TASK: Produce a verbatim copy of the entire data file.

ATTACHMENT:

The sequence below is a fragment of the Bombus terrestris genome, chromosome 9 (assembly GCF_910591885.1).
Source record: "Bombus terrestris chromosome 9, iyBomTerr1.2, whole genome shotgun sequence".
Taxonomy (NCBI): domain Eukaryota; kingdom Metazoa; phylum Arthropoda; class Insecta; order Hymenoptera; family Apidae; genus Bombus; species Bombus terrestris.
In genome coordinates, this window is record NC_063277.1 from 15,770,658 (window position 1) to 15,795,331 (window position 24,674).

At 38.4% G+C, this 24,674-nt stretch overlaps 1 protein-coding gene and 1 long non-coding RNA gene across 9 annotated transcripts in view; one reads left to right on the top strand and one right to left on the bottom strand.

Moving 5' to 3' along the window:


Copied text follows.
The sequence below is a fragment of the Bombus terrestris genome, chromosome 9 (assembly GCF_910591885.1).
Source record: "Bombus terrestris chromosome 9, iyBomTerr1.2, whole genome shotgun sequence".
Taxonomy (NCBI): domain Eukaryota; kingdom Metazoa; phylum Arthropoda; class Insecta; order Hymenoptera; family Apidae; genus Bombus; species Bombus terrestris.
In genome coordinates, this window is record NC_063277.1 from 15,770,658 (window position 1) to 15,795,331 (window position 24,674).

At 38.4% G+C, this 24,674-nt stretch overlaps 1 protein-coding gene and 1 long non-coding RNA gene across 9 annotated transcripts in view; one reads left to right on the top strand and one right to left on the bottom strand.

Moving 5' to 3' along the window: